To me in addition there is an accessibility problem with many good K2s. Skied "as is," from the factory, I can't think of many I've liked much. All the good ones - to me all fatter, except for the IKonic - have required tricks, modifications that I found out from the reps or those associated with K2. Bigger skiers have a different set of mods, if any; but for average size and smaller skiers, lengths become crucial, and often lengths longer than one might normally purchase. Mount points become crucial, for some size skiers, and vary from ski to ski, skier to skier. And detuning at the tip becomes crucial for some models, detuned in front of the tip contact point, or base bevel steepened up there - at just the right point, often (and different points depending on the model or length). The Mindbenders, in particular, I'd call a complicated ski because of all this fine tuning of how to adjust and ski them optimally, and how much better or worse they can handle as a result. (And, yes, I'd think it was just me, except with K2 it is routine for the reps and dealers to figure these mods out and pass them on to others. But they will probably not say something unless you ask. )

By comparison, with the Enforcers all this has been simple, just set up as suggested and good to go.
 

Wasatchman

over the hill
Skier
Joined
Nov 9, 2017
Posts
985
Location
Wasatch and NZ
I agree with all of this, and suspect this may be almost a down or lost year in terms of ski sales, dunno.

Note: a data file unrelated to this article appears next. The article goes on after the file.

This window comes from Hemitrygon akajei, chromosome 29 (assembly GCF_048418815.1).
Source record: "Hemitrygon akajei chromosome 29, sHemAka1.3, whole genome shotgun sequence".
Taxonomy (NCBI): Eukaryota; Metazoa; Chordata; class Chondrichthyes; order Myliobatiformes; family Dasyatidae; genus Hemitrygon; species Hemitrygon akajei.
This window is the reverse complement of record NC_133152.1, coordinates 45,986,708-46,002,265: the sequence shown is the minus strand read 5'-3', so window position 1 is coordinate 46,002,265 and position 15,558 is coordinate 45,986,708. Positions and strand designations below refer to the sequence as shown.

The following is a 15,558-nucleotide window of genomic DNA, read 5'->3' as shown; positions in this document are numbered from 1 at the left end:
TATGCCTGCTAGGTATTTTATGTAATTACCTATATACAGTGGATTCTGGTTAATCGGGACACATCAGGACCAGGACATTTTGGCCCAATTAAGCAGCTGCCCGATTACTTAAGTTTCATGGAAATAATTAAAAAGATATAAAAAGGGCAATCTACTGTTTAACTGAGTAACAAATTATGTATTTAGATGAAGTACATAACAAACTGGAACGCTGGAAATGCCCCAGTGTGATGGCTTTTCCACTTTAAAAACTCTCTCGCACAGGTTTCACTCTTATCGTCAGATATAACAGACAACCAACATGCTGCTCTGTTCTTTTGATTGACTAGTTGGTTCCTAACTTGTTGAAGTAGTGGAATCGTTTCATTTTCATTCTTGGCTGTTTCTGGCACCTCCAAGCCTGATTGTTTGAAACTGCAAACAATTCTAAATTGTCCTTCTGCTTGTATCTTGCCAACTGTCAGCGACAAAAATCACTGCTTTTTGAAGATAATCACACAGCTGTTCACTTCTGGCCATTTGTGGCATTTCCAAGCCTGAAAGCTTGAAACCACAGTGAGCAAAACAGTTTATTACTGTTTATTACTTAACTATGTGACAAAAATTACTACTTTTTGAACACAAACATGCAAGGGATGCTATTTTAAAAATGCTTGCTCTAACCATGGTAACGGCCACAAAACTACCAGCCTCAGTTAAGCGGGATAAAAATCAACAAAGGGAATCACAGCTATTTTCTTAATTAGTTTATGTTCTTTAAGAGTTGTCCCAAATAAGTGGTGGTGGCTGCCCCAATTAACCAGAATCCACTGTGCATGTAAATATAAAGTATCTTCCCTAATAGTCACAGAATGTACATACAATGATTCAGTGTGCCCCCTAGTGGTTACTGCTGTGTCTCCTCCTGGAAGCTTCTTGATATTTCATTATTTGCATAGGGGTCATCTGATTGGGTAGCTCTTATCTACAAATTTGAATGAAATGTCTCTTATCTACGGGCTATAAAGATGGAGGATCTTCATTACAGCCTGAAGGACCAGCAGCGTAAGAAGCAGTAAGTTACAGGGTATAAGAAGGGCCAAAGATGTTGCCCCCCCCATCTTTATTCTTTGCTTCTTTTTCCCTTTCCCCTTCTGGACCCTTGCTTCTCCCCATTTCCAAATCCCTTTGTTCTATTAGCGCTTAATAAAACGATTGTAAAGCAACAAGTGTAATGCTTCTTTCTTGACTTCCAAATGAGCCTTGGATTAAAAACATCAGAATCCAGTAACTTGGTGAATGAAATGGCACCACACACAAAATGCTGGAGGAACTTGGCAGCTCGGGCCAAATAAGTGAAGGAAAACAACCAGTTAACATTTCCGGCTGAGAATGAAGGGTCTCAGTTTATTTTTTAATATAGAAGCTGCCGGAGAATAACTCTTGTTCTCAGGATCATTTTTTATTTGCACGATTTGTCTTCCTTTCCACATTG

To me in addition there is an accessibility problem with many good K2s. Skied "as is," from the factory, I can't think of many I've liked much. All the good ones - to me all fatter, except for the IKonic - have required tricks, modifications that I found out from the reps or those associated with K2. Bigger skiers have a different set of mods, if any; but for average size and smaller skiers, lengths become crucial, and often lengths longer than one might normally purchase. Mount points become crucial, for some size skiers, and vary from ski to ski, skier to skier. And detuning at the tip becomes crucial for some models, detuned in front of the tip contact point, or base bevel steepened up there - at just the right point, often (and different points depending on the model or length). The Mindbenders, in particular, I'd call a complicated ski because of all this fine tuning of how to adjust and ski them optimally, and how much better or worse they can handle as a result. (And, yes, I'd think it was just me, except with K2 it is routine for the reps and dealers to figure these mods out and pass them on to others. But they will probably not say something unless you ask. )

By comparison, with the Enforcers all this has been simple, just set up as suggested and good to go.
Well I absolutely hate the first gen K2 ikonic 85ti. But love the k2 pinnacle 88. The pinnacle 88 is so easy and fun and nimble and does so well for it's width in pow. It's a blast in the bumps as well. It definitely has a speed limit. But what it does well is just so fun to me. Whereas the ikonic 85ti first gen was blah all around to me. Haven't had a chance to try the mindbenders. But I was hoping they'd catch on better than they have so far as it's just a total Nordica runaway right now.